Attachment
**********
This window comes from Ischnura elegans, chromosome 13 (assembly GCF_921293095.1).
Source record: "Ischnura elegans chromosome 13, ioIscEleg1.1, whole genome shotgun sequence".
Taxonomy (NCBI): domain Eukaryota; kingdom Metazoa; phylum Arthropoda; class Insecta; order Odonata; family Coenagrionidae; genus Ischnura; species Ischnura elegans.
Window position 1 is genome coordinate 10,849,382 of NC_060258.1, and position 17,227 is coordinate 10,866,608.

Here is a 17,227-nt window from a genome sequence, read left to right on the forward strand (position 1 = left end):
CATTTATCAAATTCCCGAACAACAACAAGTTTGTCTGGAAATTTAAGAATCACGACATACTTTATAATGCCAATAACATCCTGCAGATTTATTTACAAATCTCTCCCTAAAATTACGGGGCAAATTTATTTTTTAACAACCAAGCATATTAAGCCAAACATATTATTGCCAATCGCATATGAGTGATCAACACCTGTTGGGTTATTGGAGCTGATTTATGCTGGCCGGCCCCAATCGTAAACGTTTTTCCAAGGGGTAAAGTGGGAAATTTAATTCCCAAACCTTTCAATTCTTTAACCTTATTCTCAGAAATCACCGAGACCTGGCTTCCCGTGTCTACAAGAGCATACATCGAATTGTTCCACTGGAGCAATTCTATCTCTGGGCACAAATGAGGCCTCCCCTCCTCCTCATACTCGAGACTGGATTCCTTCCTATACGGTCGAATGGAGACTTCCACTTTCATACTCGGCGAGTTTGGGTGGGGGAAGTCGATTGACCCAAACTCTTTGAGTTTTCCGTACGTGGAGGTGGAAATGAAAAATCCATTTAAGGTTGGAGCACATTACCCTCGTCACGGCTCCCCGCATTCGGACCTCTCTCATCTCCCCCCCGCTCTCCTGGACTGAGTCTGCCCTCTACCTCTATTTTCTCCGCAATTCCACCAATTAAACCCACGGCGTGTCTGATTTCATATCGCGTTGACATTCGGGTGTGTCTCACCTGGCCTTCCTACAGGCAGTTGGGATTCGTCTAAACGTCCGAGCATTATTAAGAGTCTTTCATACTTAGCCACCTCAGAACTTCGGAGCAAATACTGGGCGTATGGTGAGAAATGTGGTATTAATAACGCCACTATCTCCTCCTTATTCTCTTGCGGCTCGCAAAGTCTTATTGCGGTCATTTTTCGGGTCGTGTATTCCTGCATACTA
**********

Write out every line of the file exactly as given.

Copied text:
This window comes from Ischnura elegans, chromosome 13 (assembly GCF_921293095.1).
Source record: "Ischnura elegans chromosome 13, ioIscEleg1.1, whole genome shotgun sequence".
Taxonomy (NCBI): domain Eukaryota; kingdom Metazoa; phylum Arthropoda; class Insecta; order Odonata; family Coenagrionidae; genus Ischnura; species Ischnura elegans.
Window position 1 is genome coordinate 10,849,382 of NC_060258.1, and position 17,227 is coordinate 10,866,608.

Here is a 17,227-nt window from a genome sequence, read left to right on the forward strand (position 1 = left end):
CATTTATCAAATTCCCGAACAACAACAAGTTTGTCTGGAAATTTAAGAATCACGACATACTTTATAATGCCAATAACATCCTGCAGATTTATTTACAAATCTCTCCCTAAAATTACGGGGCAAATTTATTTTTTAACAACCAAGCATATTAAGCCAAACATATTATTGCCAATCGCATATGAGTGATCAACACCTGTTGGGTTATTGGAGCTGATTTATGCTGGCCGGCCCCAATCGTAAACGTTTTTCCAAGGGGTAAAGTGGGAAATTTAATTCCCAAACCTTTCAATTCTTTAACCTTATTCTCAGAAATCACCGAGACCTGGCTTCCCGTGTCTACAAGAGCATACATCGAATTGTTCCACTGGAGCAATTCTATCTCTGGGCACAAATGAGGCCTCCCCTCCTCCTCATACTCGAGACTGGATTCCTTCCTATACGGTCGAATGGAGACTTCCACTTTCATACTCGGCGAGTTTGGGTGGGGGAAGTCGATTGACCCAAACTCTTTGAGTTTTCCGTACGTGGAGGTGGAAATGAAAAATCCATTTAAGGTTGGAGCACATTACCCTCGTCACGGCTCCCCGCATTCGGACCTCTCTCATCTCCCCCCCGCTCTCCTGGACTGAGTCTGCCCTCTACCTCTATTTTCTCCGCAATTCCACCAATTAAACCCACGGCGTGTCTGATTTCATATCGCGTTGACATTCGGGTGTGTCTCACCTGGCCTTCCTACAGGCAGTTGGGATTCGTCTAAACGTCCGAGCATTATTAAGAGTCTTTCATACTTAGCCACCTCAGAACTTCGGAGCAAATACTGGGCGTATGGTGAGAAATGTGGTATTAATAACGCCACTATCTCCTCCTTATTCTCTTGCGGCTCGCAAAGTCTTATTGCGGTCATTTTTCGGGTCGTGTATTCCTGCATACTA